Sunday, July 29, 2012

GMAT Prep Courses Vs Private Tutoring

LONDON, ENGLAND - FEBRUARY 03:  Tutor Sadie Ho...
Tutor Sadie Houston speaks during a class at the New Choices For Youths Trust on February 3, 2011 in London, England (Image credit: Getty Images via @daylife).
by Issa France

Students frequently ask me, "Should I take a GMAT prep course or get a private tutor?" Naturally as an independent GMAT Tutor, I strongly believe that private tutoring services have a distinct advantage over your typical prep course.

There are several reasons for why I recommend this. While most prep courses and teachers will help to a degree, there is only so much you can expect from a one size fits all approach. Since each person is unique, a tailored approach combining the individual attention of a private tutor with self-study will get you much better results.

Private tutors can devote themselves entirely to their student rather than spreading their attention across a larger class. Together the private tutor and student can decide how much time to devote to each topic and customize a strategy to achieve their target score.

They can help you with the basics and then go beyond and cover every scenario one is likely to encounter. Also covered will be the types of questions, how to manage one's time well and how to handle tricky questions. You will find that the slightly greater cost of having your own private tutor is well worth it. A good private tutor is more than simply a subject matter expert but instead an expert on the GMAT in its entirety.

Prep classes will appeal to both those that are weak on the basics as well as those who lack the motivation to work well on their own. Prep classes however can't ensure that you will do the homework after class and often GMAT books are just as good or even better for covering the basics.

If you ever have trouble with a particular area and need to go over it again then this is much easier to do with a private tutor, rather than in a large class format. And because you will be working with the same tutor all the time rather than possibly switching instructors as you might in a larger class, your tutor can get to know you and thus can quickly work with you to figure out what needs to be adjusted.

There is higher turnover among instructors at the larger prep companies due to the low wages and part time hours, but you don't need to worry about that when working with a private tutor.

The good thing about GMAT prep courses is that they force you to adhere to a set schedule which may help you stay disciplined with your studies. You also get to interact with other students in class and share ideas.

However, prep courses aren't tailored to your unique needs. The typical class is geared towards an average student looking for a mid-500 level score. If you're hoping to do better then you may find the instruction lacking.

Also since the course must appeal to a broad audience the classes will cover every math and verbal topic on the GMAT. If you are strong in one of these areas then you will be wasting some time going over things you already know rather than using that time to work on the areas where you aren't so good at.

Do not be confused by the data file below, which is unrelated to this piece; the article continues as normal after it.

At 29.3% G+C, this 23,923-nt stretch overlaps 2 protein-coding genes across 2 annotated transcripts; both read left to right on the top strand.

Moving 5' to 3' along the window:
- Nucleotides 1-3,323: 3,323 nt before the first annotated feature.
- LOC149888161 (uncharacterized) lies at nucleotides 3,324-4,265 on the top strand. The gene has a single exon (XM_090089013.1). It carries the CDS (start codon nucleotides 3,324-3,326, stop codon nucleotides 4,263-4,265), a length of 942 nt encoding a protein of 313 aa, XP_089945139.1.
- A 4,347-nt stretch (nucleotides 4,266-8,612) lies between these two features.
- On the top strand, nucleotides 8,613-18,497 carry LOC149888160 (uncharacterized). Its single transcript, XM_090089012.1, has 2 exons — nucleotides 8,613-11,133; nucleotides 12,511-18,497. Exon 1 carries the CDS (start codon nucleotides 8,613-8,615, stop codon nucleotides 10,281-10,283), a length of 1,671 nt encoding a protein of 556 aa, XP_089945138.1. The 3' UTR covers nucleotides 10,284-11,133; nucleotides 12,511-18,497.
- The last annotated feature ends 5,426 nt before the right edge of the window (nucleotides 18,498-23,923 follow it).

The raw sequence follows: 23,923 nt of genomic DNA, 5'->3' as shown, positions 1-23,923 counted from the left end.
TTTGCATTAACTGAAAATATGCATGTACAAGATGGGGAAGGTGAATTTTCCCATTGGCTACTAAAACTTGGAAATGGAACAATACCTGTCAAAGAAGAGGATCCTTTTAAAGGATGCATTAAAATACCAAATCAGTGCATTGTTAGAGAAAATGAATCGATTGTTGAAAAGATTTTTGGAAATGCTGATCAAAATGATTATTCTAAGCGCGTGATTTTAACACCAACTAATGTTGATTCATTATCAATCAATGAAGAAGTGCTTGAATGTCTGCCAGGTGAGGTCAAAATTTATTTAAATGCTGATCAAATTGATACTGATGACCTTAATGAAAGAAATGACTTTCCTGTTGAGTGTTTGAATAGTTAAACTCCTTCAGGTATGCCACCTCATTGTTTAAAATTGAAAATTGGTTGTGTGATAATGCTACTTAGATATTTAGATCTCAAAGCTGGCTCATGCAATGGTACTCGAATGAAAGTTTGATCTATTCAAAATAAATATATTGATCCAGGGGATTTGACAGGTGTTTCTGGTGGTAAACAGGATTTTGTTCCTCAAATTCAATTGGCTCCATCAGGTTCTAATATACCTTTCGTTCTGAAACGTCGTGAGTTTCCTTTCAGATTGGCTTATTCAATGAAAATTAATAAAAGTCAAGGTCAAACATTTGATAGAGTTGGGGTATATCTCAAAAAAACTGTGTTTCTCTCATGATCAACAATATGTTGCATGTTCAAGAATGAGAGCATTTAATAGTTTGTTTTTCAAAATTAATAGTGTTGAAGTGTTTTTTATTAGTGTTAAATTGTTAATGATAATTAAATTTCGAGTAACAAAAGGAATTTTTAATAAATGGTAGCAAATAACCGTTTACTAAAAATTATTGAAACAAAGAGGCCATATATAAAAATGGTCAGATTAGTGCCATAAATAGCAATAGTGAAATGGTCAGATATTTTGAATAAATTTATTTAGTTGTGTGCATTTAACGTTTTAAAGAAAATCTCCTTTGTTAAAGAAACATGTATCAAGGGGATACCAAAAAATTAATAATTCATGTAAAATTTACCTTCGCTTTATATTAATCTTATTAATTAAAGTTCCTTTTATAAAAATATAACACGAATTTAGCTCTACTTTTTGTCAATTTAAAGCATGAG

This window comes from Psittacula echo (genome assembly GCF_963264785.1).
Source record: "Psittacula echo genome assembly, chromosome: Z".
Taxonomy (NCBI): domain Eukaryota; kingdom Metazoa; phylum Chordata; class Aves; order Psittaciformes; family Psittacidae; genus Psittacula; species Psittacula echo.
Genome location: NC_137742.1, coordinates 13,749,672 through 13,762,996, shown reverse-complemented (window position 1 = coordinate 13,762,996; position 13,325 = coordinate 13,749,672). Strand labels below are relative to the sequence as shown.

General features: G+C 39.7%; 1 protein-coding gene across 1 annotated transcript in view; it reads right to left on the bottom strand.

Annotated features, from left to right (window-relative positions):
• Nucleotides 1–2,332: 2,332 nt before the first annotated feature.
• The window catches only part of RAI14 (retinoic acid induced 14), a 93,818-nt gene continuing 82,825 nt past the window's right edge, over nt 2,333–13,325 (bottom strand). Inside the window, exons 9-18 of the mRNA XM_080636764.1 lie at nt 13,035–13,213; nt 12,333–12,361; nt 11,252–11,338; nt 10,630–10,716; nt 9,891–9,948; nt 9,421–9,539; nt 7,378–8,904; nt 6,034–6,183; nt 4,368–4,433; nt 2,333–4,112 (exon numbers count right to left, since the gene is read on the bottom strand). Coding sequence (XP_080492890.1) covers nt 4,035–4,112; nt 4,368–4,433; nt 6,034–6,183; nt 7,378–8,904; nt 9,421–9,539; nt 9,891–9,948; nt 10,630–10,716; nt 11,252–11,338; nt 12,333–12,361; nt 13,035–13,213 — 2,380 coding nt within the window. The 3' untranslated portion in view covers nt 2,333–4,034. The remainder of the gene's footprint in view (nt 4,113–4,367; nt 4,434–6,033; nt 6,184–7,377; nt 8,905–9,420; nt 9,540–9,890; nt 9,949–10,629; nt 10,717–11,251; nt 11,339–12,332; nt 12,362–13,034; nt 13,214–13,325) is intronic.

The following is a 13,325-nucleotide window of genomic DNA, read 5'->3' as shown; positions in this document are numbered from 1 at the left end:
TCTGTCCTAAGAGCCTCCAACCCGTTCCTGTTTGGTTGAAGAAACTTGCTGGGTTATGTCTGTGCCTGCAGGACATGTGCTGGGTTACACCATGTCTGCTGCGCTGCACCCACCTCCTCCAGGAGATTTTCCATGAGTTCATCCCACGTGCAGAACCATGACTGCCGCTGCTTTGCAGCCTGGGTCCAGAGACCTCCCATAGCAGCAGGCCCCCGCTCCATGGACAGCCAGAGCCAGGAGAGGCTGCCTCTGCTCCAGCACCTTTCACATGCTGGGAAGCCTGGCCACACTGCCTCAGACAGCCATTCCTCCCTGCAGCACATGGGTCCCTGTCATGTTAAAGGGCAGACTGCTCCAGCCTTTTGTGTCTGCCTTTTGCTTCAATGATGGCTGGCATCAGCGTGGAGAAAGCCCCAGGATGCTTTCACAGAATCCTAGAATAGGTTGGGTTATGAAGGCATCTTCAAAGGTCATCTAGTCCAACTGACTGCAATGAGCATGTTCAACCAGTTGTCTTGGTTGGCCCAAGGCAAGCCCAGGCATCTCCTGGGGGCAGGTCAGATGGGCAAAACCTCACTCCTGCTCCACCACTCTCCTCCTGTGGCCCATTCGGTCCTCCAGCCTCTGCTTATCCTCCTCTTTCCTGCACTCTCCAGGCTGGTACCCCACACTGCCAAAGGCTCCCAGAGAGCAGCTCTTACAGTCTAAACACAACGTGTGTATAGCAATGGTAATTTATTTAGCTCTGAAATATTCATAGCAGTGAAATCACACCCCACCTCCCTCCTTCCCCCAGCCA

The schedule might not always be convenient for you either. Things come up all the time that can get in the way. But if you miss a class or can't do the homework for a week then you will fall behind in the larger class format. Another common complaint as well is that the quality of the teachers can vary greatly among the larger prep companies.

The main question is whether they will give you special tricks and strategies. Be skeptical when reading the advertising from larger prep companies. The techniques that you will learn from prep courses such as Kaplan, Princeton Review, Manhattan GMAT and Veritas are often the same material you get from just buying their books. What you cover in the classroom might not add anything new so the extra cost for the in class work might not be worth it.

Various educational groups have criticized the these larger test prep courses and pointed out that there is little in the way of actual solid evidence to back up their claims of being able to get large increases in scores. For example, mock GMAT tests are often constructed so as to show scores that inflate once students take the actual GMAT.

Some students are convinced by such marketing to part with their hard earned cash but I've been a full time GMAT teacher for nearly four years so I know that there is no way to absolutely guarantee a specific score for students.

Although a prep course could conceivably increase your score by as much as 100 points, this is not common. The thing to remember here is that while the study and assistance you get will certainly help but you should always question the marketing material and promises you see:

GMAT Preparation For International Students

I am not a native English speaker, however I was able to score a 780 on my first attempt on the GMAT exam; I understood that GMAT does not test your knowledge on facts or even language but challenges your comprehension and analytical skills.

When you understand that success on GMAT depends on how you think and your approach to problems rather than mere memorization you will be able to overcome any obstacles. Hence I specialized in teaching these skills for non-native English speakers by developing strategies and methods for the verbal section and techniques for the quantitative section.

Get Your Free Initial Consultation

Your skills will be evaluated. We will discuss what your needs are and how I might be of help. Regardless whether you choose to study on your own or with me, I will be giving you tips and specific advice on how to improve your GMAT score:

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1 comment:

  1. Private tutoring is good for those who are looking for increase marks and improve grades.